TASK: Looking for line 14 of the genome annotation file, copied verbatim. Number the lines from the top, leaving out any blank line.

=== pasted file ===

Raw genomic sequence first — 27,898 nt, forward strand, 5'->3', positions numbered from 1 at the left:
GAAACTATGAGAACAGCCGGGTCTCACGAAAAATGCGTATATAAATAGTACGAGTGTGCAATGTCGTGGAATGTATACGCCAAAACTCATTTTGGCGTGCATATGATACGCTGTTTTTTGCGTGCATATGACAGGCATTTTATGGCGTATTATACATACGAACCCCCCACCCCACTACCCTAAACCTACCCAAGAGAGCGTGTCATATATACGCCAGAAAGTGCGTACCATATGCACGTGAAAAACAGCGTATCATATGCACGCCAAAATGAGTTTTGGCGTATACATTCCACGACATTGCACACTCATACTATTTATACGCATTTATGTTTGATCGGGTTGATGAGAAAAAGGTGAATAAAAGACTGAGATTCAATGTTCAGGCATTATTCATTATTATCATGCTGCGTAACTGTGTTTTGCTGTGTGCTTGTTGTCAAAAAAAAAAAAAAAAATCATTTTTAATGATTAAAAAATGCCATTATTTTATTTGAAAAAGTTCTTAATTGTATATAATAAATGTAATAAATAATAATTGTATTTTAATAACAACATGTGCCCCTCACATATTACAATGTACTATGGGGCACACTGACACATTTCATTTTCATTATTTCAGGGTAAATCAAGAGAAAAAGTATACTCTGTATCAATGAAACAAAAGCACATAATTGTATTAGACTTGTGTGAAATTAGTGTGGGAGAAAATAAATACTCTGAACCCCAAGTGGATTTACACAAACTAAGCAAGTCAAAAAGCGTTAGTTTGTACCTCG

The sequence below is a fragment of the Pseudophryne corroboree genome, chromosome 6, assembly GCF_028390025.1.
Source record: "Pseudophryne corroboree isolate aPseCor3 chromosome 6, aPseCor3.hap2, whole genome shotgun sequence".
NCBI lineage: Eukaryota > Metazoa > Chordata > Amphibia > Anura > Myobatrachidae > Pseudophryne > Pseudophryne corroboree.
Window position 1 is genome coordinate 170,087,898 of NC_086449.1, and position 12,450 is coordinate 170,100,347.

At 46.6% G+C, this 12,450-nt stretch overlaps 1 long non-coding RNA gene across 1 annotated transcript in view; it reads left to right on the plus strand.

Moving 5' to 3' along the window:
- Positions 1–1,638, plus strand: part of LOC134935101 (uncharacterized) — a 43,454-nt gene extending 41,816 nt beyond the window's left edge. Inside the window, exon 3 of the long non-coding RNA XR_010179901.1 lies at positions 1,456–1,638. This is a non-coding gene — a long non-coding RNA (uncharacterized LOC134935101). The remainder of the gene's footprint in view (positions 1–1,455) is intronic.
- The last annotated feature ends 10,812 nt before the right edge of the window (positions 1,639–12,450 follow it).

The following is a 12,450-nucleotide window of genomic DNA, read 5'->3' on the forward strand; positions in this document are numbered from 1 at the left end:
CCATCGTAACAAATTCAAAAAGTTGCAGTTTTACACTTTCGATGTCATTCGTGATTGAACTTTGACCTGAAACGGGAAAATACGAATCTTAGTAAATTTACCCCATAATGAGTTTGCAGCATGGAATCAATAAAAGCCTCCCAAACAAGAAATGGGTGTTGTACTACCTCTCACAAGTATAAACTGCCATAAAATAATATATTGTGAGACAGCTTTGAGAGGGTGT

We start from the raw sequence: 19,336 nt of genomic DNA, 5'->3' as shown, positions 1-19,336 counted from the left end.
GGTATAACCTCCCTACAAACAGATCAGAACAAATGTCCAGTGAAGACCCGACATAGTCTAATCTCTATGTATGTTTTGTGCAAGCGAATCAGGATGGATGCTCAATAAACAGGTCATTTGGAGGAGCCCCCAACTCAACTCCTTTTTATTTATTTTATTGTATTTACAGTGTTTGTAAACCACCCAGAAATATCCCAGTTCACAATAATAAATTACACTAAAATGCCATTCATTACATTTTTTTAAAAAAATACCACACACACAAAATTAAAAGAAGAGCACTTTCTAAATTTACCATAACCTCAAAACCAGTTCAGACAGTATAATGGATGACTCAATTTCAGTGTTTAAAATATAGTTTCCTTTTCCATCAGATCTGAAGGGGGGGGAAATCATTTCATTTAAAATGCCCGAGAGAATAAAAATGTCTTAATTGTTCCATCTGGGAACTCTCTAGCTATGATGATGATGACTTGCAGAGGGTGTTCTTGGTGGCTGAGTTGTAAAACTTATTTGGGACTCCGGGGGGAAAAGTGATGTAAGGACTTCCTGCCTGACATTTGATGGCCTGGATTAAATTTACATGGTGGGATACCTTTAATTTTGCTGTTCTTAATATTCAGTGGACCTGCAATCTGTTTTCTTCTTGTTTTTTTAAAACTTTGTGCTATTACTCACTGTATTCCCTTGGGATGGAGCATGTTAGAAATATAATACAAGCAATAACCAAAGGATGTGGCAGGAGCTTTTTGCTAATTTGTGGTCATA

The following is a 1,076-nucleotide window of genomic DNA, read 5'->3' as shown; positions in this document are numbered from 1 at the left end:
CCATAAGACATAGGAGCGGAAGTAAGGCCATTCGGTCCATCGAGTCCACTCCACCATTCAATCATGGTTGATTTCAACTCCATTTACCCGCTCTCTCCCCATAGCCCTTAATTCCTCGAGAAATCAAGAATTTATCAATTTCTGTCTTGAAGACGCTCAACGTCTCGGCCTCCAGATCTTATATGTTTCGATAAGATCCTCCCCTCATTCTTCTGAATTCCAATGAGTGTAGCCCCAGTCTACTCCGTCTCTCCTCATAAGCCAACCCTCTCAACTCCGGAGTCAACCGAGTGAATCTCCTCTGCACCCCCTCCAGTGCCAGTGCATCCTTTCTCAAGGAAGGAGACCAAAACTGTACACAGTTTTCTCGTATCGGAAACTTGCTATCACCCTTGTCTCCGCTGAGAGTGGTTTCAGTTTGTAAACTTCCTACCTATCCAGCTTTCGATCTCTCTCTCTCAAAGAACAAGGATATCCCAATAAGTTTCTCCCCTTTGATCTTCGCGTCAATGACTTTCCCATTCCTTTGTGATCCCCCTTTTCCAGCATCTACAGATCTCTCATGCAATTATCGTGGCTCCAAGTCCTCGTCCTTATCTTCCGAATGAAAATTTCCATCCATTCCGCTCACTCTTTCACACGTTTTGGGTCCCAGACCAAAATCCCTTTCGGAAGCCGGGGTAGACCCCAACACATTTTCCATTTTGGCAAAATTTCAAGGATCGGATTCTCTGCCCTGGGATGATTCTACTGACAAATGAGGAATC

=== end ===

GGTATAACCTCCCTACAAACAGATCAGAACAAATGTCCAGTGAAGACCCGACATAGTCTAATCTCTATGTATGTTTTGTGCAAGCGAATCAGGATGGATGCTCAATAAACAGGTCATTTGGAGGAGCCCCCAACTCAACTCCTTTTTATTTATTTTATTGTATTTACAGTGTTTGTAAACCACCCAGAAATATCCCAGTTCACAATAATAAATTACACTAAAATGCCATTCATTACATTTTTTTAAAAAAATACCACACACACAAAATTAAAAGAAGAGCACTTTCTAAATTTACCATAACCTCAAAACCAGTTCAGACAGTATAATGGATGACTCAATTTCAGTGTTTAAAATATAGTTTCCTTTTCCATCAGATCTGAAGGGGGGGGAAATCATTTCATTTAAAATGCCCGAGAGAATAAAAATGTCTTAATTGTTCCATCTGGGAACTCTCTAGCTATGATGATGATGACTTGCAGAGGGTGTTCTTGGTGGCTGAGTTGTAAAACTTATTTGGGACTCCGGGGGGAAAAGTGATGTAAGGACTTCCTGCCTGACATTTGATGGCCTGGATTAAATTTACATGGTGGGATACCTTTAATTTTGCTGTTCTTAATATTCAGTGGACCTGCAATCTGTTTTCTTCTTGTTTTTTTAAAACTTTGTGCTATTACTCACTGTATTCCCTTGGGATGGAGCATGTTAGAAATATAATACAAGCAATAACCAAAGGATGTGGCAGGAGCTTTTTGCTAATTTGTGGTCATA